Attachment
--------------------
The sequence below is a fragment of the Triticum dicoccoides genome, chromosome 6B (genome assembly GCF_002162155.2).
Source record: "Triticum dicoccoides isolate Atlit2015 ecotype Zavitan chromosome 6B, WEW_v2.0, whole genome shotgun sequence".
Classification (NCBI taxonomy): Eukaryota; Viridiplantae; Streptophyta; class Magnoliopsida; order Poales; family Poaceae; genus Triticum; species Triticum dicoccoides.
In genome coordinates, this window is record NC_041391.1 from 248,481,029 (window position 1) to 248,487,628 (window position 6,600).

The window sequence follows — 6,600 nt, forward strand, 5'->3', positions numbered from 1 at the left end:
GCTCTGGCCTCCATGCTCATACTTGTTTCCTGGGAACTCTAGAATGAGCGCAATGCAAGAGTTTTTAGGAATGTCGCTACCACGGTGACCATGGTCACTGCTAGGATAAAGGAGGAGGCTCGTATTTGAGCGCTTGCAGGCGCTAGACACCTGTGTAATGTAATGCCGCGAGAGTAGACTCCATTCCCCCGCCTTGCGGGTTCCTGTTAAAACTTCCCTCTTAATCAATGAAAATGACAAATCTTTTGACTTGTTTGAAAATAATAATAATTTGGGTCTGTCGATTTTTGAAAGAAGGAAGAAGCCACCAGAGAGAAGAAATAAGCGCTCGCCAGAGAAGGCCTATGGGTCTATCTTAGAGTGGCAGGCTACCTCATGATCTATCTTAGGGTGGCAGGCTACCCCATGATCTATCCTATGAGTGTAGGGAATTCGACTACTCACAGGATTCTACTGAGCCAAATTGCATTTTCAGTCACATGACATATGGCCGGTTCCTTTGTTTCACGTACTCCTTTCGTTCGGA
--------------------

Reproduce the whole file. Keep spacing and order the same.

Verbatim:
The sequence below is a fragment of the Triticum dicoccoides genome, chromosome 6B (genome assembly GCF_002162155.2).
Source record: "Triticum dicoccoides isolate Atlit2015 ecotype Zavitan chromosome 6B, WEW_v2.0, whole genome shotgun sequence".
Classification (NCBI taxonomy): Eukaryota; Viridiplantae; Streptophyta; class Magnoliopsida; order Poales; family Poaceae; genus Triticum; species Triticum dicoccoides.
In genome coordinates, this window is record NC_041391.1 from 248,481,029 (window position 1) to 248,487,628 (window position 6,600).

The window sequence follows — 6,600 nt, forward strand, 5'->3', positions numbered from 1 at the left end:
GCTCTGGCCTCCATGCTCATACTTGTTTCCTGGGAACTCTAGAATGAGCGCAATGCAAGAGTTTTTAGGAATGTCGCTACCACGGTGACCATGGTCACTGCTAGGATAAAGGAGGAGGCTCGTATTTGAGCGCTTGCAGGCGCTAGACACCTGTGTAATGTAATGCCGCGAGAGTAGACTCCATTCCCCCGCCTTGCGGGTTCCTGTTAAAACTTCCCTCTTAATCAATGAAAATGACAAATCTTTTGACTTGTTTGAAAATAATAATAATTTGGGTCTGTCGATTTTTGAAAGAAGGAAGAAGCCACCAGAGAGAAGAAATAAGCGCTCGCCAGAGAAGGCCTATGGGTCTATCTTAGAGTGGCAGGCTACCTCATGATCTATCTTAGGGTGGCAGGCTACCCCATGATCTATCCTATGAGTGTAGGGAATTCGACTACTCACAGGATTCTACTGAGCCAAATTGCATTTTCAGTCACATGACATATGGCCGGTTCCTTTGTTTCACGTACTCCTTTCGTTCGGA